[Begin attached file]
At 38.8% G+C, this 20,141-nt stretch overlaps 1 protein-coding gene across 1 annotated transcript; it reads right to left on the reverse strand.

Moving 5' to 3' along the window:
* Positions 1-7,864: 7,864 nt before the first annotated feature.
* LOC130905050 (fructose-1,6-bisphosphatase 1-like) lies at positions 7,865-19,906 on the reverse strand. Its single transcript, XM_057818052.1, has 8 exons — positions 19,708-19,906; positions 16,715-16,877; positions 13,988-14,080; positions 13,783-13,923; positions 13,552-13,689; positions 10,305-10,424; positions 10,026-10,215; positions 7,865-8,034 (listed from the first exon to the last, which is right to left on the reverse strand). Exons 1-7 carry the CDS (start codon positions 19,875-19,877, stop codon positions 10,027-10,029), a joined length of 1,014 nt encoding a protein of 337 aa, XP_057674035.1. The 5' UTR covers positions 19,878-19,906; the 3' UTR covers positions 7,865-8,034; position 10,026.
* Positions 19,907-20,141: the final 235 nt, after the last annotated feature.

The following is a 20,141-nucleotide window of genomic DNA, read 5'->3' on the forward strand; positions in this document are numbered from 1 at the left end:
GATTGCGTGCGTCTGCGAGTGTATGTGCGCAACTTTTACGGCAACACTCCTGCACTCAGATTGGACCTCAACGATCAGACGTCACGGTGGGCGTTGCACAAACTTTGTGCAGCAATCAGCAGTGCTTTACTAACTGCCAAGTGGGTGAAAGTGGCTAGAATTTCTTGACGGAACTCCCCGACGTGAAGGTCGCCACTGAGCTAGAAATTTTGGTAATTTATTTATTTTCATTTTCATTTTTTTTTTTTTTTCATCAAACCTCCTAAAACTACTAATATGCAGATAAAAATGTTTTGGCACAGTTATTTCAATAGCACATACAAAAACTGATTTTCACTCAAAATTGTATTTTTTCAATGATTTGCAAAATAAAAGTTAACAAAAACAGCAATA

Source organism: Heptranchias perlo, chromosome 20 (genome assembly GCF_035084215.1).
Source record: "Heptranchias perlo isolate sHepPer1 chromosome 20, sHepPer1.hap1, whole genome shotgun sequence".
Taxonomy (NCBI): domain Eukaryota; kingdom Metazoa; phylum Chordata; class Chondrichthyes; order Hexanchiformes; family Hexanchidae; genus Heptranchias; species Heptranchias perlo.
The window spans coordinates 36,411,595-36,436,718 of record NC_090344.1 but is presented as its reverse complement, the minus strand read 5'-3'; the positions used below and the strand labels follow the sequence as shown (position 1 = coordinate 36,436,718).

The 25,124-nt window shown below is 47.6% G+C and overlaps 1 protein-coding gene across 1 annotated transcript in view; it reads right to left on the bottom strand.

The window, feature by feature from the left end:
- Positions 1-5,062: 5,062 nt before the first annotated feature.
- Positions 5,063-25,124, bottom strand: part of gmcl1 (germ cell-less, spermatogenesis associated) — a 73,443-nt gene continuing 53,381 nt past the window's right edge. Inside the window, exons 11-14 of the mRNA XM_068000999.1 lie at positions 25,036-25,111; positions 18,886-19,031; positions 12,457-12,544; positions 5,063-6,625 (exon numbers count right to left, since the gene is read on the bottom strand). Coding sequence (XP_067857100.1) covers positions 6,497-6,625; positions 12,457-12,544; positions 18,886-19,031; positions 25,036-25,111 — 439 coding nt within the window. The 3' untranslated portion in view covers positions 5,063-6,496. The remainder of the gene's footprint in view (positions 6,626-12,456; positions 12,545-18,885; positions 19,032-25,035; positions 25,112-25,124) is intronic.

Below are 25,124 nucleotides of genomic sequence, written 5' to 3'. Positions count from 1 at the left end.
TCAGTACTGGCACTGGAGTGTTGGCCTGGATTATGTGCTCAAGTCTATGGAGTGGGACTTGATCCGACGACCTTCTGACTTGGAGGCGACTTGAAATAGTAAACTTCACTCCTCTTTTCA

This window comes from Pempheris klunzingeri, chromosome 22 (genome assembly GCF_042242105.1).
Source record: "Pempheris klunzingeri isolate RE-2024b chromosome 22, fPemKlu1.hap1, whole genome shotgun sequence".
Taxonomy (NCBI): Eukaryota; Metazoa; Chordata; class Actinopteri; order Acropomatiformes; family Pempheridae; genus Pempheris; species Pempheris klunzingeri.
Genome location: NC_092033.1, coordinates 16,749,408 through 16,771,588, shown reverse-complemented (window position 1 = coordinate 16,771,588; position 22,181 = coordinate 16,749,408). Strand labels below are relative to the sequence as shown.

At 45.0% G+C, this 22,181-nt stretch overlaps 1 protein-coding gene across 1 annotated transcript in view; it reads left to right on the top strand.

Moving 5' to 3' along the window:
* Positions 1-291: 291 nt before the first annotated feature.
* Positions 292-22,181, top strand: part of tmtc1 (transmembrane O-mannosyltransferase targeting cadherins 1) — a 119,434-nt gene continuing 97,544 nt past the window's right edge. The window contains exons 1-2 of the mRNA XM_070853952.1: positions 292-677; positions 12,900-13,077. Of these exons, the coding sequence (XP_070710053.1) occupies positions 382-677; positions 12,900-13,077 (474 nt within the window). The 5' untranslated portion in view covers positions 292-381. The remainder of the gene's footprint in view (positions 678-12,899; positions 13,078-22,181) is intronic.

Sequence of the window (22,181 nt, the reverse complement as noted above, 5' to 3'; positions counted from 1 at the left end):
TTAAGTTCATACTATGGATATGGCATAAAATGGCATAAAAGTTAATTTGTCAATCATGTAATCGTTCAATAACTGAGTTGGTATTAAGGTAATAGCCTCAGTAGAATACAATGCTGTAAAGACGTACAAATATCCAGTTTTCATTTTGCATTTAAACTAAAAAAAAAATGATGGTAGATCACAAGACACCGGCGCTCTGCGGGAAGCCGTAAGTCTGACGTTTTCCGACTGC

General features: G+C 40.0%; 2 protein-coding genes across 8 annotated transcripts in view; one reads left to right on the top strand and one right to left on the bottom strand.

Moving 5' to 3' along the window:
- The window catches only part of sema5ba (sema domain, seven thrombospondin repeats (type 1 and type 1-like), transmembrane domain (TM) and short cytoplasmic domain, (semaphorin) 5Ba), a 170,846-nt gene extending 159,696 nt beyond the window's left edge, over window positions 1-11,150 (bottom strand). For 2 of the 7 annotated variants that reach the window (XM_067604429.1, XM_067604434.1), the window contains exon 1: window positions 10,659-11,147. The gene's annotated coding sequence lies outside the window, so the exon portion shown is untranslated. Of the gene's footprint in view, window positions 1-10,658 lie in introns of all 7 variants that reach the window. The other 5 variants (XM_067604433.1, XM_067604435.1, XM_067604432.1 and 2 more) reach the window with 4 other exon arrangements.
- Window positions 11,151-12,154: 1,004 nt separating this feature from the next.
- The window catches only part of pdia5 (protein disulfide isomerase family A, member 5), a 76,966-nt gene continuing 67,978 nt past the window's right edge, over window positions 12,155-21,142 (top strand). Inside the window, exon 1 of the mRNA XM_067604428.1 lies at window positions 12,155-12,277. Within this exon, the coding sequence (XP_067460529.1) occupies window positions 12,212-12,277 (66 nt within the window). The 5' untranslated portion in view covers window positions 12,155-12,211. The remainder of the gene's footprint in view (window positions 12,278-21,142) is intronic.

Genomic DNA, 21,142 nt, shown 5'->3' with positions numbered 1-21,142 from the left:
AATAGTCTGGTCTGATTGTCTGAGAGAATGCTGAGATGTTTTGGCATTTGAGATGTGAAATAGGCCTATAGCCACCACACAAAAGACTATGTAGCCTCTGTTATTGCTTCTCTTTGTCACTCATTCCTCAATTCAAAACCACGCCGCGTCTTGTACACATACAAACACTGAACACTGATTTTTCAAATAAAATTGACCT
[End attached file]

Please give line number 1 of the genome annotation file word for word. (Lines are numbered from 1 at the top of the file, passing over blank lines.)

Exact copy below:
At 38.8% G+C, this 20,141-nt stretch overlaps 1 protein-coding gene across 1 annotated transcript; it reads right to left on the reverse strand.